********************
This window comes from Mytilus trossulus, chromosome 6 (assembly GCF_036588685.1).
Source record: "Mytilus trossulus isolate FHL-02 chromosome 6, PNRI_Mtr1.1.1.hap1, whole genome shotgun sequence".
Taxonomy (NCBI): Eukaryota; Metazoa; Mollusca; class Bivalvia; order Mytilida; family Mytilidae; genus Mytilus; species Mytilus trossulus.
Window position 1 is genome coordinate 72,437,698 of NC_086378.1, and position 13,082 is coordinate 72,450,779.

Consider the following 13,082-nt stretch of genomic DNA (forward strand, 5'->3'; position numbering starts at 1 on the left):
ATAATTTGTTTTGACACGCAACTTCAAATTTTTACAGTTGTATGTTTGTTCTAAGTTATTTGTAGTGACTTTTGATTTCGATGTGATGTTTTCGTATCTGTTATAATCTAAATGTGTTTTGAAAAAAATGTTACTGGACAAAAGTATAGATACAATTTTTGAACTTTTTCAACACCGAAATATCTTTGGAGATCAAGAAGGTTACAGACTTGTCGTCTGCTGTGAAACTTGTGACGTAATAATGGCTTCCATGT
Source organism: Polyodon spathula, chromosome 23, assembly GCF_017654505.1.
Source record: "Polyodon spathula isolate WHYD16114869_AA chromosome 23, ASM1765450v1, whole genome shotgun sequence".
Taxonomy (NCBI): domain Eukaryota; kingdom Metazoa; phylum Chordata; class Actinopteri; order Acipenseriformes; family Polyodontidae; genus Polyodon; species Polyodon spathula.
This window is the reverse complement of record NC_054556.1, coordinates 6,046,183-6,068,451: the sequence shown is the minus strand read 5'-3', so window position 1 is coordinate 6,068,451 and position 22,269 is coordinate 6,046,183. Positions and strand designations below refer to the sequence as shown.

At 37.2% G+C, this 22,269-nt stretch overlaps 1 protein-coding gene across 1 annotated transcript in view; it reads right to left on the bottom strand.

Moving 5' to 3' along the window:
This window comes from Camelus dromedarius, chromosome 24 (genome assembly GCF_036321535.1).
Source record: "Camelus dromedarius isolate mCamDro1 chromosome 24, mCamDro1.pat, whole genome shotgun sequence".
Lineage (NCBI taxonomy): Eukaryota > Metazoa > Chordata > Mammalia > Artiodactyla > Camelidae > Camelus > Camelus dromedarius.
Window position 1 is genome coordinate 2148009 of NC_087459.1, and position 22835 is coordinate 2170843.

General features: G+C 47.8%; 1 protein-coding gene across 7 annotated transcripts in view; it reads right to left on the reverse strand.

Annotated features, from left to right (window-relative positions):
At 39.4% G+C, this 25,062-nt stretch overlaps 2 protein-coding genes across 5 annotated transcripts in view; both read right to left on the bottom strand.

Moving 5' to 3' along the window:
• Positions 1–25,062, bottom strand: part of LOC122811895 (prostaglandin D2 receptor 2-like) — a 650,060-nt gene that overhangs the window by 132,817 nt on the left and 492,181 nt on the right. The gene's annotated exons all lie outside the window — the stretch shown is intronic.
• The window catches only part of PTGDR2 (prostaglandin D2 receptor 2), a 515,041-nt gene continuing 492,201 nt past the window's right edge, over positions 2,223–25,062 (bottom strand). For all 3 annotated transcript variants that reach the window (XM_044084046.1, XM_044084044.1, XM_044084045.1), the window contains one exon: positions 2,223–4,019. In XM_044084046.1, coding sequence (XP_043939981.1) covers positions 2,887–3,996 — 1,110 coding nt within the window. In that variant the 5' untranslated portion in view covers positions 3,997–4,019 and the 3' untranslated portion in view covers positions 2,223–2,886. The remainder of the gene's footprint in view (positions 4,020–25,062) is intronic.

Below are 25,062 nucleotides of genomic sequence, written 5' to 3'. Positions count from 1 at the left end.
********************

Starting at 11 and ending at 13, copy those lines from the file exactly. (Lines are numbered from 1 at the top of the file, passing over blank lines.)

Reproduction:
At 37.2% G+C, this 22,269-nt stretch overlaps 1 protein-coding gene across 1 annotated transcript in view; it reads right to left on the bottom strand.

Moving 5' to 3' along the window:
This window comes from Camelus dromedarius, chromosome 24 (genome assembly GCF_036321535.1).